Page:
Google: When Giving Us Feedback, Don’t Be a Jerk
We’ve written several times about how Google uses Google+ to communicate with users and gather feedback. Last week, for example, Google put up a post asking webmasters how it can make it easier for them to make “awesome websites, which are easily findable in web-search?”
Googlers are all over Google+ all the time, hosting hangouts, taking feedback, giving feedback and having conversations with everyday users. We’ve seen examples where these conversations have had direct impacts on Google products. Earlier this year, for example, Google talked with users about possible Google+ integrations in Gmail, and some of these ideas went into the recently launched offering.
1.) DO use the “Send feedback” button
– do it even if you think others have said the same thing – numbers matter
– “send feedback” isn’t just for bug reports – it’s for feature requests too
– send feedback even if the screen shot is wrong – just describe the problem
2.) DO start discussions with other Google+ users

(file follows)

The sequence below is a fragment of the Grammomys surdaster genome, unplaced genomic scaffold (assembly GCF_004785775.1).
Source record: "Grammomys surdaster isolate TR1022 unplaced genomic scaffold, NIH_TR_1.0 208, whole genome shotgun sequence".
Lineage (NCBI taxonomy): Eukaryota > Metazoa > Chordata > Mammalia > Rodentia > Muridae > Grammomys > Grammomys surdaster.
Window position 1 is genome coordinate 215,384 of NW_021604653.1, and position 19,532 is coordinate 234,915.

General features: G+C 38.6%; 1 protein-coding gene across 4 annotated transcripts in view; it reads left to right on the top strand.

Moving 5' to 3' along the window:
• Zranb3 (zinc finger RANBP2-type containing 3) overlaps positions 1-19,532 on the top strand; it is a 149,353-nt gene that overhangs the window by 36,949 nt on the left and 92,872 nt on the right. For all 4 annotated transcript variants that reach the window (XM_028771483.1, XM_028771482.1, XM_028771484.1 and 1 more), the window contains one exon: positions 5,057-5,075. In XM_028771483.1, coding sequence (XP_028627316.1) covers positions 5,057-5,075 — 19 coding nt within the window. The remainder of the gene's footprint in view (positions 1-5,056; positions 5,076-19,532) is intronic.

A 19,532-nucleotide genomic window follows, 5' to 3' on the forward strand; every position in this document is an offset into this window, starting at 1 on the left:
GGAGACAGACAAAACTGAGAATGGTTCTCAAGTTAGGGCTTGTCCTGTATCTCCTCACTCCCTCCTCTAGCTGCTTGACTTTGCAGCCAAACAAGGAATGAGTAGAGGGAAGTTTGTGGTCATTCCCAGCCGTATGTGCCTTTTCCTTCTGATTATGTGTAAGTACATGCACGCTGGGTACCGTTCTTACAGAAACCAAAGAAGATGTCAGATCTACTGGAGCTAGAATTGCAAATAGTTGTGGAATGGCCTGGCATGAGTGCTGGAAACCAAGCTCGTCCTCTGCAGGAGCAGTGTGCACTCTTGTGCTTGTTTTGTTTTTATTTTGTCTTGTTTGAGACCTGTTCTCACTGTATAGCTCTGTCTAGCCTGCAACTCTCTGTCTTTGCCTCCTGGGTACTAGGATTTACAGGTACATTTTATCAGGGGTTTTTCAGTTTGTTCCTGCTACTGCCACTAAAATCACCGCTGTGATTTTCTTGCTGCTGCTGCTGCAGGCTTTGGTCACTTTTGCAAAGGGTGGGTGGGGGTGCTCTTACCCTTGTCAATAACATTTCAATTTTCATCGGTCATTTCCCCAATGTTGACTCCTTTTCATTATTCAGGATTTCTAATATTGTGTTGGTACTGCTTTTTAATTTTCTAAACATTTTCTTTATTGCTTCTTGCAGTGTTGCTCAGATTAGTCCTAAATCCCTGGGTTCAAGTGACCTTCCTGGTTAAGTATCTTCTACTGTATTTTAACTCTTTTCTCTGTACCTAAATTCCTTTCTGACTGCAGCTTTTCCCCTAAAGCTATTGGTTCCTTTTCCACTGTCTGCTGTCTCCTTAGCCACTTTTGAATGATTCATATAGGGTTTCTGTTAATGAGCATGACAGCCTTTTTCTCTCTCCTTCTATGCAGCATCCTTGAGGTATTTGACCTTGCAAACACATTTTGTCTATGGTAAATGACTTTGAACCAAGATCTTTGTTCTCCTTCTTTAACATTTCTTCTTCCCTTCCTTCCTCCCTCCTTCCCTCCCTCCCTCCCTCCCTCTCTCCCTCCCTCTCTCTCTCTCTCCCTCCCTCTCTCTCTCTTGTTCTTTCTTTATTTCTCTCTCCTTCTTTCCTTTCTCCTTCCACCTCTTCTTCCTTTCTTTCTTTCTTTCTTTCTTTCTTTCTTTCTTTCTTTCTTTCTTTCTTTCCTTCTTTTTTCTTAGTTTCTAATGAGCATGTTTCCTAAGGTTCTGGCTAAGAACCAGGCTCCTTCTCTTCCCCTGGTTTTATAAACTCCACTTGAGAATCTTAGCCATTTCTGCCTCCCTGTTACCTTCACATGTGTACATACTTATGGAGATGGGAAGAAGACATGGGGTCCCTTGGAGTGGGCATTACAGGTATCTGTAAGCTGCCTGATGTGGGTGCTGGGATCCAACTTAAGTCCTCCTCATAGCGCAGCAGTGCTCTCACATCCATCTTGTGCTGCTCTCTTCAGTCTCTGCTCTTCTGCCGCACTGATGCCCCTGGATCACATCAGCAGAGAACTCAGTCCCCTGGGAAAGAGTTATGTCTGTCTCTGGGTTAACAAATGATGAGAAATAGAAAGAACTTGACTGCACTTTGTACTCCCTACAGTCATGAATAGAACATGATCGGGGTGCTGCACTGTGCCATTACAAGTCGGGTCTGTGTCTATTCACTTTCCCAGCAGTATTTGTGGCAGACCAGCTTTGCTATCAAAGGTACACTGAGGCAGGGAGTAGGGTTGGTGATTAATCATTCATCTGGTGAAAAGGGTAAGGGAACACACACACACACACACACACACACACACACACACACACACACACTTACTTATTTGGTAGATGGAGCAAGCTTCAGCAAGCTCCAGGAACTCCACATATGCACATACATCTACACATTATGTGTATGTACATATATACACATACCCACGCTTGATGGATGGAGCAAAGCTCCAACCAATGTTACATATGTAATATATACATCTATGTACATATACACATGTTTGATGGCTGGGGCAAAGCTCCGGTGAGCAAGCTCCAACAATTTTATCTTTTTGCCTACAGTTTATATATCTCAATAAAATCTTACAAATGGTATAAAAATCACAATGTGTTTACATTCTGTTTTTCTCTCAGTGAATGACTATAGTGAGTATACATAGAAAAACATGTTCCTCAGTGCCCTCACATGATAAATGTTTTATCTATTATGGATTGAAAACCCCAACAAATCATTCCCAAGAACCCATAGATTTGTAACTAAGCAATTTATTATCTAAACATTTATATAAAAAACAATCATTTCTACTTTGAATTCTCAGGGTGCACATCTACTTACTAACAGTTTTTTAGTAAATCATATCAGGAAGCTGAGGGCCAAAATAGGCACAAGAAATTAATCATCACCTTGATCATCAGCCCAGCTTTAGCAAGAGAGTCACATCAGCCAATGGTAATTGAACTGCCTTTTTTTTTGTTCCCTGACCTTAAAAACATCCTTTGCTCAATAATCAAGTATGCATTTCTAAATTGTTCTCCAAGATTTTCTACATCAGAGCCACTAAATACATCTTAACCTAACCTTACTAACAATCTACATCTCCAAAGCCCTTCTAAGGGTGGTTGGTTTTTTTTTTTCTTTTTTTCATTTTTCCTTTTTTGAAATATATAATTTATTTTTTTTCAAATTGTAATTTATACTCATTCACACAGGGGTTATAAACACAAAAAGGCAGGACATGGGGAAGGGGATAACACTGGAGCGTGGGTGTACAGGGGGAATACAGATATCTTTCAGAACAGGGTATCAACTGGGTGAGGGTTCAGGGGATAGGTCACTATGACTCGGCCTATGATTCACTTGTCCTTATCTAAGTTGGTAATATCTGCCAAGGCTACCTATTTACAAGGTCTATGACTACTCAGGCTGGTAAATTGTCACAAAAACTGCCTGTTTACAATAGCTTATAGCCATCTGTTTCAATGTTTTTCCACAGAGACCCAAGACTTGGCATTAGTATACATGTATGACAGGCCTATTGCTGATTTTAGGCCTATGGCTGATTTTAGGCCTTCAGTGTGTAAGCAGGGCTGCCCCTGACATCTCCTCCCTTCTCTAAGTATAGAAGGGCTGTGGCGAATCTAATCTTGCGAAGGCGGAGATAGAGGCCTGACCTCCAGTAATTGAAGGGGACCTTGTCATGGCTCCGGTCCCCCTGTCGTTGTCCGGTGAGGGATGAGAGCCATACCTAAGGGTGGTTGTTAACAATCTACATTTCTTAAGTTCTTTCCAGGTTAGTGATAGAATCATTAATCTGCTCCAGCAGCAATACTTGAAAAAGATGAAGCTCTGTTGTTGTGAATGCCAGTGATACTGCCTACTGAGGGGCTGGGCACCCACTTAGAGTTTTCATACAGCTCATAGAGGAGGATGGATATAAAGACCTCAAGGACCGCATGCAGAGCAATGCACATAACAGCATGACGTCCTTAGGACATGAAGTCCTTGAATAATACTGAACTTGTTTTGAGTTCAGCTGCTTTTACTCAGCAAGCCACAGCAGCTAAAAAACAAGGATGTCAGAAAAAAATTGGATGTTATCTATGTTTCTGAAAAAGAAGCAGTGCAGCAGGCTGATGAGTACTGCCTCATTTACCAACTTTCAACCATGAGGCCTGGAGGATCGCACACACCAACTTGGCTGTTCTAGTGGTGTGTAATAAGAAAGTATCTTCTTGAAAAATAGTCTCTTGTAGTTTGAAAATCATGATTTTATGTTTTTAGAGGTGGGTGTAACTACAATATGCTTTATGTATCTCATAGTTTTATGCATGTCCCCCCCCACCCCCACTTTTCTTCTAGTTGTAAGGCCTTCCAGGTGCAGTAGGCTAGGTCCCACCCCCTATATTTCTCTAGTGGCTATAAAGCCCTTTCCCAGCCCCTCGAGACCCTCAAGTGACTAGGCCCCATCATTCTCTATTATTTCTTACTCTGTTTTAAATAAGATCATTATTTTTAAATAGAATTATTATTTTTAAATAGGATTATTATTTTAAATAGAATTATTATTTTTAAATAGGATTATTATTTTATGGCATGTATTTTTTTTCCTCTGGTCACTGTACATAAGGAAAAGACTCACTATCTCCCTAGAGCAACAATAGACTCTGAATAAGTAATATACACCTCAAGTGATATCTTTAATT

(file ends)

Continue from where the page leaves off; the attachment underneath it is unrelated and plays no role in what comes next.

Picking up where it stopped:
– sometimes people can help each other out of a jam
– sometimes others have ideas on how to make your idea even better!
3.) DO +mention people like me and +Brian Rose
– preferably after some discussion with other Google+ users 😉
– even though “Send feedback” is our main source of info, we like to see organic discussions on what you like or don’t like
1.) DON’T be a jerk
– believe it or not, there’s a polite way to say that you don’t like something
– polite people get polite responses; mean people get… ignored or blocked?
You know what? #1 is a big enough one that I’m going to leave it at that.
Writing about Google as often as we do, we see a lot of hateful comments about the company, and even specific employees in some cases, so we can definitely see where that would be the main “don’t”. I can’t imagine how much of this type of thing Googlers must endure themselves, with all of this public interaction.
Note: Since this article was initially posted, we had an exchange with Mo. “The main ‘jerk’ thing that I’m concerned about is saying things in a mean way,” he says. “For example, someone might say, ‘Hey Google, you guys recently made a change to YYY, but I liked it better the old way because ZZZ.’ Or, they could say, ‘Google, is it that hard not to screw up things?’. The first comment is much more likely to have a Googler follow up.”
“I try not to call out mean comments because the person probably didn’t actually expect someone from Google to see it,” he adds. “I just respond to the respectful ones and try to encourage respectful dialog.”